This is how we lost our autonomy

We are living proof that our inability to govern ourselves leads to a loss of autonomy. It doesn’t depend on our status within the Kingdom. Scores of independent countries are suffering the same fate. Take Sri Lanka. This country was lured into accepting cheap (Chinese) loans that went to finance shady projects like an airport in the President’s hometown that’s now abandoned and serves as a long-term aircraft parking. It took the Covid tragedy to expose these bad choices. Today inflation is sky-high, there’s no money to import fuel and food and the country cannot pay off its debts.

I believe that the majority of people in Curaçao understand that our problems cannot be ascribed to The Hague. Yet, I get it. it’s easier to create an outside enemy than accept responsibility and change our ways. It can’t be a surprise that some local dinosaurs insist on a conflict model with the Hague because they can financially benefit and/or boost up relevancy. Most of them always have.

The main problem we are facing -if you believe in long-term development and wellbeing- is not the lack of money. We lack capacity, strong institutions, and the right persons on the job. It’s also about making our regulatory frameworks flexible, modern, and our workforce smart and competitive to be able to adjust to changes and be globally competitive.

There is no silver bullet, yet we’ve been betting on ridiculous projects such as ‘one-thousand hungry cows’, a Chinese-designed Las Vegasish strip, a space industry, and whatnot. We need to get our act together and start governing like adults. It’s time to tell the naked truth: without a deal that seriously invests in capacity building and reforms the future is bleak. We will be doomed to depend on others to do what we know we should be doing ourselves.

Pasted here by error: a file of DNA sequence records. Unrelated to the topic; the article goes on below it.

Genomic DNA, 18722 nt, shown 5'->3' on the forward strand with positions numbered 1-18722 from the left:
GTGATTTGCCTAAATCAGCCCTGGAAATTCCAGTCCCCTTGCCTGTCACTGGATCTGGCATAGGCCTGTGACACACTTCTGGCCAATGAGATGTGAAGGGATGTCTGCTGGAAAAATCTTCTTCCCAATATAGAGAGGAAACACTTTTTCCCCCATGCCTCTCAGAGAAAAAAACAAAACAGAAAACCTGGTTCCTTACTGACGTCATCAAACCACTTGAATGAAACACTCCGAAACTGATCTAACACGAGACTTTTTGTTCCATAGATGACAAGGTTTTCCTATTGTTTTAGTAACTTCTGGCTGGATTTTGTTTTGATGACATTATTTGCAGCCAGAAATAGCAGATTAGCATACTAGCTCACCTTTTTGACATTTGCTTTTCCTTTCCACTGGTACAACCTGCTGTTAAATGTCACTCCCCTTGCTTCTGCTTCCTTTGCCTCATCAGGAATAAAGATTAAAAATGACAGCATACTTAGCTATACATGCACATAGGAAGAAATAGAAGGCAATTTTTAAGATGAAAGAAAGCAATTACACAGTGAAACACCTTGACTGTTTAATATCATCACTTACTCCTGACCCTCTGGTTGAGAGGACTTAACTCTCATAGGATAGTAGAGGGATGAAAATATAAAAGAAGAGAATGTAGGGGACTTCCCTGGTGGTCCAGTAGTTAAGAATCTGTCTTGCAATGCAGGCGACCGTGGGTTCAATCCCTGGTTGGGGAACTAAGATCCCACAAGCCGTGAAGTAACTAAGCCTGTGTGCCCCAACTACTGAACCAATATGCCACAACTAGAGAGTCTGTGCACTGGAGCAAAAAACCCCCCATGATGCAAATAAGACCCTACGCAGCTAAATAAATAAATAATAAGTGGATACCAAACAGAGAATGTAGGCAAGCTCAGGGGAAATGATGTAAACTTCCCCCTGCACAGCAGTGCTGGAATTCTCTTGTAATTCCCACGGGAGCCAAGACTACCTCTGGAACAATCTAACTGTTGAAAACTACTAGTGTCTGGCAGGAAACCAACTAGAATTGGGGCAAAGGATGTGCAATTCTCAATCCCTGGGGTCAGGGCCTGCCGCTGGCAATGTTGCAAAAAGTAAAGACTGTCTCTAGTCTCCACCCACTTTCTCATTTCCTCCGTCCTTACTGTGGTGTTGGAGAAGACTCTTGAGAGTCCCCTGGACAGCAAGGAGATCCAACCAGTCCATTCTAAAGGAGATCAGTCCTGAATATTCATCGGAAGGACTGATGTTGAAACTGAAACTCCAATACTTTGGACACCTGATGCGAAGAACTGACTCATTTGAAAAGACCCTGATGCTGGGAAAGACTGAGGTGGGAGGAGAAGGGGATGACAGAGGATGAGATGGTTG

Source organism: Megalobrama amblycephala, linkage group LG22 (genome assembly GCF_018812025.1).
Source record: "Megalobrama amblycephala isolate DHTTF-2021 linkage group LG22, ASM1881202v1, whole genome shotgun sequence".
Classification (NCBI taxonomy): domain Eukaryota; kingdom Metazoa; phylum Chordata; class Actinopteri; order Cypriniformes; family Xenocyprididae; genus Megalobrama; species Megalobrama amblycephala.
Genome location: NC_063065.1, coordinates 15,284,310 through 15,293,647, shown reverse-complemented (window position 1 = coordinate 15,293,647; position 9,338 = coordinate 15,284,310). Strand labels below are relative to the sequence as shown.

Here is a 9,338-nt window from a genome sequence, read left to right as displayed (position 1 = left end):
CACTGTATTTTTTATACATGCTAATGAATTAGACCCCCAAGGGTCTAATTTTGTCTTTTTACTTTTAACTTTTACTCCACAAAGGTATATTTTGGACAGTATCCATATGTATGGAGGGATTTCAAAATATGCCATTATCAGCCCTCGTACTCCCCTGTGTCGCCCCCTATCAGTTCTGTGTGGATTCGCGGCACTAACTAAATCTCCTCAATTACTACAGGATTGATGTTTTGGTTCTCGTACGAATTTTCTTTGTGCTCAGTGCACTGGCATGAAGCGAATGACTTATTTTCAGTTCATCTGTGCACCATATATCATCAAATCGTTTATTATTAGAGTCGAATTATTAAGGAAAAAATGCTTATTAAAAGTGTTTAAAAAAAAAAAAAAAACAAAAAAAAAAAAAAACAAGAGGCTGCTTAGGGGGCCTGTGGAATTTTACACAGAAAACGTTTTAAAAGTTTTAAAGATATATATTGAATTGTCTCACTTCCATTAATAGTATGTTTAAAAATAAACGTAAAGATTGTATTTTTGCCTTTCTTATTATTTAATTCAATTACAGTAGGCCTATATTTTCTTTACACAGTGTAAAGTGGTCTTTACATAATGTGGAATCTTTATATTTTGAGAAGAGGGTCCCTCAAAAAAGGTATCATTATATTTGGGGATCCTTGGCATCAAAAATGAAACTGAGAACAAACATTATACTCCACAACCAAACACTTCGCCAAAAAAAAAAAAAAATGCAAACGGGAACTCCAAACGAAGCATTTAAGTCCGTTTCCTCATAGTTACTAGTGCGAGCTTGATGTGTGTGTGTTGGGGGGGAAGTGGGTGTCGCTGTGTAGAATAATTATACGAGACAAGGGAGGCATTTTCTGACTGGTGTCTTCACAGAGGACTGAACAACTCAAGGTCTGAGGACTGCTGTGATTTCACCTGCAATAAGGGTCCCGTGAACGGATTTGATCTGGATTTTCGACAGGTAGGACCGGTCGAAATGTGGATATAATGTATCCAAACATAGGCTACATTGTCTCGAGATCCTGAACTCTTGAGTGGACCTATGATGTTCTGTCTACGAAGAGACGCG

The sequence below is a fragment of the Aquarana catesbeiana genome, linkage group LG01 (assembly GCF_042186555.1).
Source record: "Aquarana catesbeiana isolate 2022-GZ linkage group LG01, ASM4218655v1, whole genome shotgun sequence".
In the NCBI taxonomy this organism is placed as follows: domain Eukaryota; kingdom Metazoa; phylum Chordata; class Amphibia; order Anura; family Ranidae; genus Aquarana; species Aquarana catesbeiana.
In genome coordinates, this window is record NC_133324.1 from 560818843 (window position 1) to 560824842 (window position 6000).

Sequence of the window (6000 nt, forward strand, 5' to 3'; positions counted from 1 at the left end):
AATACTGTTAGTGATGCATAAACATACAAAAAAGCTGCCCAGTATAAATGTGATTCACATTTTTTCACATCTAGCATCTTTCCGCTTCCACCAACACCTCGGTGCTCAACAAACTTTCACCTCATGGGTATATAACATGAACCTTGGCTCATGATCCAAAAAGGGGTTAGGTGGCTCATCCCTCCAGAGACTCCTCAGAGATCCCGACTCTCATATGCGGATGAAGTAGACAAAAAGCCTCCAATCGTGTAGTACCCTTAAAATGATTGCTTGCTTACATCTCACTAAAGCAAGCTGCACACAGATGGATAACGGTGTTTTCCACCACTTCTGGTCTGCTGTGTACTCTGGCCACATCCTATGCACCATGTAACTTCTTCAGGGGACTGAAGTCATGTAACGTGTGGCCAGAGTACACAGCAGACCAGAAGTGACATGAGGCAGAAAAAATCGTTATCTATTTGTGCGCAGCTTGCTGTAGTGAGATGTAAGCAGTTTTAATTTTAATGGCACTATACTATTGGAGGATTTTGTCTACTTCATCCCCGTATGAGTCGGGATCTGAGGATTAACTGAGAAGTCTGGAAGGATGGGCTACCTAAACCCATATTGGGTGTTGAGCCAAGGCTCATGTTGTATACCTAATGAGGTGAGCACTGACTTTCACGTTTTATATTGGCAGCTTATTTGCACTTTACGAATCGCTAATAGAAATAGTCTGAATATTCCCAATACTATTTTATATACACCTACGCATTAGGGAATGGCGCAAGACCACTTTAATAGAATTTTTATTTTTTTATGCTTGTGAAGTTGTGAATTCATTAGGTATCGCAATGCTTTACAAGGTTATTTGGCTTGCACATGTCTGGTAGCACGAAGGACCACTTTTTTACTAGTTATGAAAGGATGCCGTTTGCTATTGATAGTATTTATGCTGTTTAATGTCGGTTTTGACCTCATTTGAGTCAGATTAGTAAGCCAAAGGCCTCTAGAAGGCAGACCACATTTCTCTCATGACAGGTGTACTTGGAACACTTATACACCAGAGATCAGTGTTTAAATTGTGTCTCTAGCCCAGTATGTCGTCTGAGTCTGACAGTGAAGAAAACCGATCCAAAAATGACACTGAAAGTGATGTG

Colombo, Sri Lanka


Author: alexdavidrosaria

Alex Rosaria is from Curaçao. He has a MBA from University of Iowa. He was Member of Parliament, Minister of Economic Affairs, State Secretary of Finance and United Nations Development Programme Officer in Africa and Central America. He is an independent consultant active in Asia and the Pacific.

11 thoughts on “This is how we lost our autonomy”

  1. ALEX, it’s time for you to publish your opinion in Papiamentu and Dutch in the local press, as well as participating in Radio & Television interviews to KICK our people awake to face reality. Ku kordial saludo di Jopi.


    1. Most local media suffer from the same affliction you have described above. This does not mean we stop trying. Keep up with the blogs. More people are reading than you think.


      1. I liked this article. I for one agree that many of our problems cannot and should not be ascribed to The Hague. However I totally disagree that we do not have the right persons for the job here. I believe you know that what happens is when choosing persons for the job, many prefer to give these jobs to those around them with little or no knowledge of the job concerned.
        While reading, I was thinking and asking myself, also wondering, why those who had a chance of really making a difference in government still did not do it. I would really love to see, and I do believe many with me, an honest, sincere, self reflective article from you, indicating how when you had the chance to effect some positive and durable change for this island, this didn’t happen. Not being sarcastic, maybe naming it: “How we lost our day in government”. This might shed some light on why, with all our professionalism, knowledge and capital, we are not making full use, (not losing) of our autonomy.